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Og — Boy of Battle
Irving Crump
Dodd, Mead & Co.



[The Dodd, Mead proofreader's must have been on holiday–
the chapter title is "DEATH TO THE CAVE LEPOARD"

THE violet half-light of dawn filled the forest and far up toward the azure heavens behind them where the White-Haired Old Men reared their peaks into the clouds the first rays of the rising sun washed their snowcapped crowns in a bath of gold as Og and Ru awoke, stood up and stretched themselves. They did not stop to break their fast of the night for like all primitive men one meal a day — one meal of all they could possibly eat at mid-day — was sufficient.

A few minutes they spent in practice, with their bows and arrows for the new weapon still fascinated them with its swift, silent power. Then attending well to the tips of their arrows and lashing their heavy shields to their left arm they started out through the forest and they did not take their way toward the rocky summit where they had stalked the goat. Instead they went deeper into the jungle-like forest following a strange hunting instinct they possessed that seemed to tell them the direction in which the cave leopard had its lair.

They moved silently, shadowlike with ears alert, eyes watching and their sensitive nostrils testing every faint odor that the morning breeze brought them. That they were embarked on a dangerous mission they well knew for never before had Hairy Men gone deliberately out to hunt the great leopard. Instead they had avoided the domains of the huge cat for it was too swift to strike and too deadly for them to face with only their stone hammers with which to defend themselves.

An hour or more they traveled through a forest so thickly grown that it was hard for them to make their way. Then their direction dipped down into a long dark and heavily grown ravine that reached back between two foothills, narrowing at its upper end until it became a veritable canyon, the forest growth giving way to rock shelves and steep-sided cliffs.

At the entrance to the ravine the two Hairy Boys crouched in the shelter of a fallen tree and looked cautiously about. They listened, too, and tested the air and borne to them on the draught that swept down the ravine came faintly the musky catlike odor that told of the dwelling place of the leopard. Somewhere up there among the rocks the great cat had its cave. Should they venture in to try and locate it? Og asked himself that question as he surveyed the narrow valley and realized that once they entered it they were likely at any moment to come face to face with the leopard.

Og felt his courage slipping in spite of the confidence that his new weapon gave him, and he could see lines of worry wrinkling the forehead of Ru. But even with the fear that instinctively made him want to turn back and give up the task of chasing the leopard they had set themselves to, came a feeling of superiority, a desire to dominate, to conquer, and he knew that if he should turn back now he would lose some of his self-respect. He would feel that he was a coward. And there was something within him that made him feel that he would prefer being torn to pieces by the leopard rather than carry with him forever the knowledge that he was a coward. And so with a word of encouragement to Ru, Og took the leadership as always and started stealthily up the valley. And Ru still wearing a troubled frown followed close behind him.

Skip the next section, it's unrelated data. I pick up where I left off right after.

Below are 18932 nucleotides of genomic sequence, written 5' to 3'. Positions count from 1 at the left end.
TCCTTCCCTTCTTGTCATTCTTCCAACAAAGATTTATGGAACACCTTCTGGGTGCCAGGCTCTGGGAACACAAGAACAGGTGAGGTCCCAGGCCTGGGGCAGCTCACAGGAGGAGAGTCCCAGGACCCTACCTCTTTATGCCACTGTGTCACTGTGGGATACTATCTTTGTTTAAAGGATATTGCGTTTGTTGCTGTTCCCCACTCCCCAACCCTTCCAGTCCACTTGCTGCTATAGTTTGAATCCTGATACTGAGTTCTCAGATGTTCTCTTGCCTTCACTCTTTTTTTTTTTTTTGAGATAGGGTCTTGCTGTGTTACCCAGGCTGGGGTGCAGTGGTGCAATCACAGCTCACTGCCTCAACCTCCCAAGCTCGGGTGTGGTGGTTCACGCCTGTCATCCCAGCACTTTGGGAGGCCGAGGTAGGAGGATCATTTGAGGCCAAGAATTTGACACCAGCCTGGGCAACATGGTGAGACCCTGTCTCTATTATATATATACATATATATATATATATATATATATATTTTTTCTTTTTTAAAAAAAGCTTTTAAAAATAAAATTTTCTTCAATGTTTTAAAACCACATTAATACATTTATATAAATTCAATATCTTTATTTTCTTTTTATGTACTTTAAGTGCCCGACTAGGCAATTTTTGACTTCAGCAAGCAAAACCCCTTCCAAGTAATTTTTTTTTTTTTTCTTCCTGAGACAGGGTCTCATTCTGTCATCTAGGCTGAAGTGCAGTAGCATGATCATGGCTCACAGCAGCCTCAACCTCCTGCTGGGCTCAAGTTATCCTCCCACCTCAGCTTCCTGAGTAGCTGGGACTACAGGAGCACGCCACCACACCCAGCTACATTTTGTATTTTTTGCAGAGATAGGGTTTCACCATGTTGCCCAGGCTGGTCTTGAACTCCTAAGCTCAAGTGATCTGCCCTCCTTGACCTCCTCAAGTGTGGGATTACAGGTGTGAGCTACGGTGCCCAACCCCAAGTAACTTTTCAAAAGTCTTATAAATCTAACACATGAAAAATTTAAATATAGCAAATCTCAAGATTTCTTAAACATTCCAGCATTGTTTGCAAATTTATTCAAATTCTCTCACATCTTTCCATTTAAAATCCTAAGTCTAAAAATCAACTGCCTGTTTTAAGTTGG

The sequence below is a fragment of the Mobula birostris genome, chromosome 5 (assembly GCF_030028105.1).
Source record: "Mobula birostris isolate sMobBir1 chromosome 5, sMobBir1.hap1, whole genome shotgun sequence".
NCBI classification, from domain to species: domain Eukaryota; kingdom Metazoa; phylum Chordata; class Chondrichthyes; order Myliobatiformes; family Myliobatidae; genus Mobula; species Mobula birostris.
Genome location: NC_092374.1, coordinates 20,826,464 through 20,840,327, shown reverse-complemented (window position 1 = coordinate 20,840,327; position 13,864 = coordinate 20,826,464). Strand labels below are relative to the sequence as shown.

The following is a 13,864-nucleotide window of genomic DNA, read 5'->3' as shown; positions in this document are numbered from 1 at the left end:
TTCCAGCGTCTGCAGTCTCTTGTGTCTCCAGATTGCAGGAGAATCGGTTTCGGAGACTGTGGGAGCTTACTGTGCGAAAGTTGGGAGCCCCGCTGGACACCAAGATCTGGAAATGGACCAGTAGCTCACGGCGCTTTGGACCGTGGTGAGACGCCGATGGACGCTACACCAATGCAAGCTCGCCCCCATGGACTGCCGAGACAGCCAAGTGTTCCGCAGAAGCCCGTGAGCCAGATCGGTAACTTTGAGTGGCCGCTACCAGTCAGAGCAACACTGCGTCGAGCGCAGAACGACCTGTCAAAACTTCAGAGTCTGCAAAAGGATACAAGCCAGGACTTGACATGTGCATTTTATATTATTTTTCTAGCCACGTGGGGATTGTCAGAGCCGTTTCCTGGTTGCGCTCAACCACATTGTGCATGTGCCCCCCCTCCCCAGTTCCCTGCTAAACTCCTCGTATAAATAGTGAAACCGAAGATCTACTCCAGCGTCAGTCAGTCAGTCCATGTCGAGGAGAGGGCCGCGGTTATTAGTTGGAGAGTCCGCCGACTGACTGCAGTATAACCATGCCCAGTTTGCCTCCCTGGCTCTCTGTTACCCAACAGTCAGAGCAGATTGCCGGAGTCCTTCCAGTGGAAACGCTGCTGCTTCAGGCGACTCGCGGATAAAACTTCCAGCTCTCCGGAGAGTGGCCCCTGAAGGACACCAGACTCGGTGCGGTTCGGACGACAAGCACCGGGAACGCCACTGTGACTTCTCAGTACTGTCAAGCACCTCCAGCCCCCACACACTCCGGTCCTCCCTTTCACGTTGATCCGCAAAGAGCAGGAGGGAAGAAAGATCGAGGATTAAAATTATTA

But they had scarcely traversed a quarter of the distance up the valley when out of the thick junglelike forest at the entrance slipped a sleek tawny black spotted form. Like a sinister shadow its markings blending with the play of sunlight and shadows in the undergrowth it loped forward. Soundlessly, with the movement of grace and strength that belongs to the cat family alone, it leaped up onto the fallen tree behind which Og and Ru had crouched and ran noiselessly along this until it reached the center. Then suddenly with a soft hiss, it dropped to its belly on the log. Its green eyes grew to slits and glared about and its small ears lay back against its head as it cautiously tested the air and peered suspiciously into every shadow and clumb of undergrowth.

For some time it crouched thus, then slowly, stealthily it got up and dropped from the log to the ground where it nosed about in the spot where Og and Ru had been. Then picking up the trail they had left it loped silently up the valley a score of paces before it stopped and dropped to its belly again and peered toward the far end of the ravine.

It was as if the leopard was debating whether to follow on and discover what these invaders of the valley were up to, or to slink back into the jungle to wait until they had left the vicinity.

But cat curiosity and anger evidently mastered it for presently it began to slink forward again cautiously, craftily, a sinister fire glowing in its wicked eyes as it watched the undergrowth on every side.

More than half way up the narrow valley Og and Ru suddenly found themselves following a narrow trail that would scarcely have been perceptible to any but the woods-trained eyes of the Hairy Boys. It was made by the coming and going of soft padded feet, and was so faint that at times Og could not follow it save by the musky odor that clung to the undergrowth. It was the trail that lead directly to the leopard's den in the rock a hundred paces further up the valley. Og gave a grunt of warning then and despite the fact that they had been moving soundlessly and carefully through the forest their advance became even more cautious. Og in the lead had shifted his shield to his back and had strung his bow with an arrow for some strange sixth sense within him made him realize that danger lurked very near.